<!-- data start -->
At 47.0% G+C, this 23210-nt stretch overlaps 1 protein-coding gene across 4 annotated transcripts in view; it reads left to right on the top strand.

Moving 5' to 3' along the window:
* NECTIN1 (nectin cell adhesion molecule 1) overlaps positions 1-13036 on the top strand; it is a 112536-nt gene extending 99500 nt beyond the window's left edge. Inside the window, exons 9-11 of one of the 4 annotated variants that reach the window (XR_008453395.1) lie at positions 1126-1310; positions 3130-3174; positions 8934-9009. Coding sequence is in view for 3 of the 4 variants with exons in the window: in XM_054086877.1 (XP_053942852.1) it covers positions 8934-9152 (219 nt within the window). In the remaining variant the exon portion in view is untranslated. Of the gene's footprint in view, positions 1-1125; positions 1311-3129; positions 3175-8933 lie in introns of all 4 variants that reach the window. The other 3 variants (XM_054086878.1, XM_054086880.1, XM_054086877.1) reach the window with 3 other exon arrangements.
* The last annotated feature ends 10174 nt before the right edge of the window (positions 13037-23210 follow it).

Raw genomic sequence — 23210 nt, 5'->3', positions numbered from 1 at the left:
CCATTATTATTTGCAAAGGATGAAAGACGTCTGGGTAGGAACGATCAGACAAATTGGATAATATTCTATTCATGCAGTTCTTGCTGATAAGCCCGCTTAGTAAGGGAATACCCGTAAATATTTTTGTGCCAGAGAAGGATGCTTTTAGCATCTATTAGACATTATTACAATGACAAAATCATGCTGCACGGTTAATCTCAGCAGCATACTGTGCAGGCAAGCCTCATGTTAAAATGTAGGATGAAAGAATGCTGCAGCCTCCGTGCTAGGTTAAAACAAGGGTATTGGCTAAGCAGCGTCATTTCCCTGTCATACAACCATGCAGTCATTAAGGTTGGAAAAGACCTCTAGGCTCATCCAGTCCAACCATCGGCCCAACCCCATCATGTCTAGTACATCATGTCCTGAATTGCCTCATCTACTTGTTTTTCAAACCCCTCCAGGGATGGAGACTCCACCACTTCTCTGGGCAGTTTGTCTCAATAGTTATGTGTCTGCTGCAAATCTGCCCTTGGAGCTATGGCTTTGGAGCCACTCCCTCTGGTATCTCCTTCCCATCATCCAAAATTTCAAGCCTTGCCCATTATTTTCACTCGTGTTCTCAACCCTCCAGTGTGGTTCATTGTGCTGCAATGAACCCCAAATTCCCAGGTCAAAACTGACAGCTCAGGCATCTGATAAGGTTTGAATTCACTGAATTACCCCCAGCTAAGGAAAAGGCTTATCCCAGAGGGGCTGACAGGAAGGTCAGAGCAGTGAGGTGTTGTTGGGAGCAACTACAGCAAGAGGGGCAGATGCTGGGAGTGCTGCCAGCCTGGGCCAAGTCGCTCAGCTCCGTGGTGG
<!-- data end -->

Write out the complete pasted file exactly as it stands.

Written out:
At 47.0% G+C, this 23210-nt stretch overlaps 1 protein-coding gene across 4 annotated transcripts in view; it reads left to right on the top strand.

Moving 5' to 3' along the window:
* NECTIN1 (nectin cell adhesion molecule 1) overlaps positions 1-13036 on the top strand; it is a 112536-nt gene extending 99500 nt beyond the window's left edge. Inside the window, exons 9-11 of one of the 4 annotated variants that reach the window (XR_008453395.1) lie at positions 1126-1310; positions 3130-3174; positions 8934-9009. Coding sequence is in view for 3 of the 4 variants with exons in the window: in XM_054086877.1 (XP_053942852.1) it covers positions 8934-9152 (219 nt within the window). In the remaining variant the exon portion in view is untranslated. Of the gene's footprint in view, positions 1-1125; positions 1311-3129; positions 3175-8933 lie in introns of all 4 variants that reach the window. The other 3 variants (XM_054086878.1, XM_054086880.1, XM_054086877.1) reach the window with 3 other exon arrangements.
* The last annotated feature ends 10174 nt before the right edge of the window (positions 13037-23210 follow it).

Raw genomic sequence — 23210 nt, 5'->3', positions numbered from 1 at the left:
CCATTATTATTTGCAAAGGATGAAAGACGTCTGGGTAGGAACGATCAGACAAATTGGATAATATTCTATTCATGCAGTTCTTGCTGATAAGCCCGCTTAGTAAGGGAATACCCGTAAATATTTTTGTGCCAGAGAAGGATGCTTTTAGCATCTATTAGACATTATTACAATGACAAAATCATGCTGCACGGTTAATCTCAGCAGCATACTGTGCAGGCAAGCCTCATGTTAAAATGTAGGATGAAAGAATGCTGCAGCCTCCGTGCTAGGTTAAAACAAGGGTATTGGCTAAGCAGCGTCATTTCCCTGTCATACAACCATGCAGTCATTAAGGTTGGAAAAGACCTCTAGGCTCATCCAGTCCAACCATCGGCCCAACCCCATCATGTCTAGTACATCATGTCCTGAATTGCCTCATCTACTTGTTTTTCAAACCCCTCCAGGGATGGAGACTCCACCACTTCTCTGGGCAGTTTGTCTCAATAGTTATGTGTCTGCTGCAAATCTGCCCTTGGAGCTATGGCTTTGGAGCCACTCCCTCTGGTATCTCCTTCCCATCATCCAAAATTTCAAGCCTTGCCCATTATTTTCACTCGTGTTCTCAACCCTCCAGTGTGGTTCATTGTGCTGCAATGAACCCCAAATTCCCAGGTCAAAACTGACAGCTCAGGCATCTGATAAGGTTTGAATTCACTGAATTACCCCCAGCTAAGGAAAAGGCTTATCCCAGAGGGGCTGACAGGAAGGTCAGAGCAGTGAGGTGTTGTTGGGAGCAACTACAGCAAGAGGGGCAGATGCTGGGAGTGCTGCCAGCCTGGGCCAAGTCGCTCAGCTCCGTGGTGG